Constructing the House of Language was written for use as either a refresher course or a reference resource for high school students. It covers parts of speech, sentence diagramming (called sentence charting in this book), paragraph structure, spelling rules, commonly misspelled words, and word roots and origins. It should be used with students who have had prior instruction in these areas of language arts since it treats each topic relatively briefly. It includes examples before presenting exercises for the student, but it moves through each topic more quickly than courses teaching these topics for the first time.
The course consists of a student workbook and a teacher’s edition. The teacher’s edition differs from the student workbook in that it adds a one-page explanation for the teacher and has overprinted answers, including images of sentence diagrams.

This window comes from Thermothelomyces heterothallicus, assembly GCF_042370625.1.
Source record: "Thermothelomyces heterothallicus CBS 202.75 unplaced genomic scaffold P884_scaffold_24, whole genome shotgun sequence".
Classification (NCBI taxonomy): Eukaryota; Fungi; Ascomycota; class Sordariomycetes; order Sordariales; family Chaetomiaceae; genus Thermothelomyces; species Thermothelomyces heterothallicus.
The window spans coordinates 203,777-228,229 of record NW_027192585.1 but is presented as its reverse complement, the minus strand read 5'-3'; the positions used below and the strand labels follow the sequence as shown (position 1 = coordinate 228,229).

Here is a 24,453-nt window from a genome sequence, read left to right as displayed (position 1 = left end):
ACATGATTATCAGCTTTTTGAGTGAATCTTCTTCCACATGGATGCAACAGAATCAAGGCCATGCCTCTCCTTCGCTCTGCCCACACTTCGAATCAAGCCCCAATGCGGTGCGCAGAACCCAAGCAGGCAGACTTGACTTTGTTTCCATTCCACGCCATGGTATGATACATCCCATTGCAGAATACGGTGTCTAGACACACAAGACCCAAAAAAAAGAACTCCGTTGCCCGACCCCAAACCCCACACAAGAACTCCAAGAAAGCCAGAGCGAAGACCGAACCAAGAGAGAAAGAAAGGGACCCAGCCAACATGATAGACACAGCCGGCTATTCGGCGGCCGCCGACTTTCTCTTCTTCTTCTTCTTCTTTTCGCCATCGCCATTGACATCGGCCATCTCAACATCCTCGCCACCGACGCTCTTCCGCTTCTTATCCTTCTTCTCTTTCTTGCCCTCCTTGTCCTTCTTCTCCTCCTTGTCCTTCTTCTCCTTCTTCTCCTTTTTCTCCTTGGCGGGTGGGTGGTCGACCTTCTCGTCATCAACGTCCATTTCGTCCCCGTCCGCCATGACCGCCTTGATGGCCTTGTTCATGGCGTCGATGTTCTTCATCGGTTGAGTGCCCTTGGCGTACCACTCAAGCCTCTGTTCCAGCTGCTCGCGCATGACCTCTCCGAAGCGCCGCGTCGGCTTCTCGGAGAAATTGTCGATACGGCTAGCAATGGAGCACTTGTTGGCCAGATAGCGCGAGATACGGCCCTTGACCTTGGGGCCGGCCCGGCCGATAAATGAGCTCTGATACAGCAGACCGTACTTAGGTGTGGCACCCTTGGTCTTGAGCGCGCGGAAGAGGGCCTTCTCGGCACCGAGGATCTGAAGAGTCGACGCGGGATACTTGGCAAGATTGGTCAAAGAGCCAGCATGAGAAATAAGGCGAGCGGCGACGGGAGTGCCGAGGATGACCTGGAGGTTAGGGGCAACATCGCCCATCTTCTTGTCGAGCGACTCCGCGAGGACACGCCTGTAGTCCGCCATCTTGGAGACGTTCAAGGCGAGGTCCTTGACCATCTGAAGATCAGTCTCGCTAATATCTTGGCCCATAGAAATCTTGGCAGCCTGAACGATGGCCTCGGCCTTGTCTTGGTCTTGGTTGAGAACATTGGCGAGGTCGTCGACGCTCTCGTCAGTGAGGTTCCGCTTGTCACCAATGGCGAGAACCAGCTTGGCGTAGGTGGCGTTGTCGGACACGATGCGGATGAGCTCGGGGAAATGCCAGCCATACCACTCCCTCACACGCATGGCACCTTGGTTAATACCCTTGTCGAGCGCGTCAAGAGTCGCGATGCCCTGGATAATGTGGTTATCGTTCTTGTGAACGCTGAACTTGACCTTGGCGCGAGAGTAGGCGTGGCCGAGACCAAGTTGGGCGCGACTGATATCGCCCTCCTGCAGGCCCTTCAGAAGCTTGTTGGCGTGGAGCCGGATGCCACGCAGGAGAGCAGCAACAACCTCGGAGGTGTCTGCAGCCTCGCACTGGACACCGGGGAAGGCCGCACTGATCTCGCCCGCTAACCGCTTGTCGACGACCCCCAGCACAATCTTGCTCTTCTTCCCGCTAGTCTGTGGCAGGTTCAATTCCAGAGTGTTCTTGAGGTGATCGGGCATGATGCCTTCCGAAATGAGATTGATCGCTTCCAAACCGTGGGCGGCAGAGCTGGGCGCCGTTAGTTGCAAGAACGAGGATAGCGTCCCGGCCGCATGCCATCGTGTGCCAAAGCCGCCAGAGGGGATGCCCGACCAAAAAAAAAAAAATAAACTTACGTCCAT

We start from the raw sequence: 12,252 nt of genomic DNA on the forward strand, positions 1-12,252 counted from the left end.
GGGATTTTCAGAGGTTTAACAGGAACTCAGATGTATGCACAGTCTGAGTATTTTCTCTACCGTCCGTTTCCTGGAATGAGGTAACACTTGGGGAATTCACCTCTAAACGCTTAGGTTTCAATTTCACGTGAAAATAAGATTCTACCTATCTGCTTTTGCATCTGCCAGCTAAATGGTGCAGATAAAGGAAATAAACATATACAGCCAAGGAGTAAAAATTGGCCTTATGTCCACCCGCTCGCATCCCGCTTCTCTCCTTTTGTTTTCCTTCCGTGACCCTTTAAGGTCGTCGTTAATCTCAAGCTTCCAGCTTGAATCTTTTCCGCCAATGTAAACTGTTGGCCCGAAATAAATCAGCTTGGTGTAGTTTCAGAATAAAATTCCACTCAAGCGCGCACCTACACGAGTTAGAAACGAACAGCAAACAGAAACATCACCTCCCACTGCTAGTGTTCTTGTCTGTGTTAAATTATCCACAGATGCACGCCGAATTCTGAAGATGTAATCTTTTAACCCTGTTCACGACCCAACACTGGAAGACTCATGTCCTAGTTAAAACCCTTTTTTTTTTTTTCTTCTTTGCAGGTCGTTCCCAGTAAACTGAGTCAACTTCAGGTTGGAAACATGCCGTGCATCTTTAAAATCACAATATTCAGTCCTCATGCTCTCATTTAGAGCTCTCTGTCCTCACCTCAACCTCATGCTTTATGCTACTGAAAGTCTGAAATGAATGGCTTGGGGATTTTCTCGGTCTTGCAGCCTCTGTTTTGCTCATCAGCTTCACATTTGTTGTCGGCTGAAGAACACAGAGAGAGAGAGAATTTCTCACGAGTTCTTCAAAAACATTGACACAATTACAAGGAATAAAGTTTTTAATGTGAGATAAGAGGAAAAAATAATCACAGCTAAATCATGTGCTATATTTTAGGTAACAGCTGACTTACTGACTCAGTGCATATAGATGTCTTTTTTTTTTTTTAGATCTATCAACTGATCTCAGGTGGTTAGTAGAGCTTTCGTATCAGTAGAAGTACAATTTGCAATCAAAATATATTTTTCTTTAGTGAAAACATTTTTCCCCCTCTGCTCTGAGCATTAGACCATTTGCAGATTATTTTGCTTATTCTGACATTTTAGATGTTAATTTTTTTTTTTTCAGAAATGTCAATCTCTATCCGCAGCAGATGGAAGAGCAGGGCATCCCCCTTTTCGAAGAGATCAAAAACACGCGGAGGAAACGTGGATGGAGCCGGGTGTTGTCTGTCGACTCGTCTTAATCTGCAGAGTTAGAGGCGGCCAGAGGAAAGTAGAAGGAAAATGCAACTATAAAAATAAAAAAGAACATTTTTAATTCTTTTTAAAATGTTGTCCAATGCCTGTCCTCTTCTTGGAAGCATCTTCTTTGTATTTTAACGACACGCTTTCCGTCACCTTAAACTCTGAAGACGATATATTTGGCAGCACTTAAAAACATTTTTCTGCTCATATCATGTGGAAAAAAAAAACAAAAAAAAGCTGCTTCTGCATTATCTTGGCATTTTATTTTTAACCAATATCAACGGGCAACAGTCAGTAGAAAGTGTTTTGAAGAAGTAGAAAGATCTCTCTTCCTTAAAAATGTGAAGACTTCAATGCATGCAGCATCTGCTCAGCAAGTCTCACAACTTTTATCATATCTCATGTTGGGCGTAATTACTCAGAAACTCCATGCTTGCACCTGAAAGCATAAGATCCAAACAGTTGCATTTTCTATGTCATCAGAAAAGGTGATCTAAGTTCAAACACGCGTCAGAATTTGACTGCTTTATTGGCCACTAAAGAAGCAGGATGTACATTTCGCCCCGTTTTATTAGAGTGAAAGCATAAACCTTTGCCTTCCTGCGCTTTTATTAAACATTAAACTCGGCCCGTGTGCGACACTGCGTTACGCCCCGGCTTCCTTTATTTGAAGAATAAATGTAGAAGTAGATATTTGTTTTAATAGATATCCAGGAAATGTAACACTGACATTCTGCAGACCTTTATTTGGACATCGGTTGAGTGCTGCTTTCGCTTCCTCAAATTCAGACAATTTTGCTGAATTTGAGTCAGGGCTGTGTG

The content is presented in five units that you can use in any order. However, the second unit depends upon a student's prior knowledge of grammar, some of which is reviewed in the first unit.
The first unit is printed in color since it uses color coding to help differentiate the parts of speech. The rest of the book is black and white. If you would rather not have students learn diagramming, the lessons in that unit are still useful for helping students learn how words function within sentences.
Students should be able to work independently, but teachers should probably assign individual units as needed for each student rather than just having them work straight through the workbook.
Note that Constructing the House of Language is recommended by the publisher for use in conjunction with their language arts series, Implications of Literature.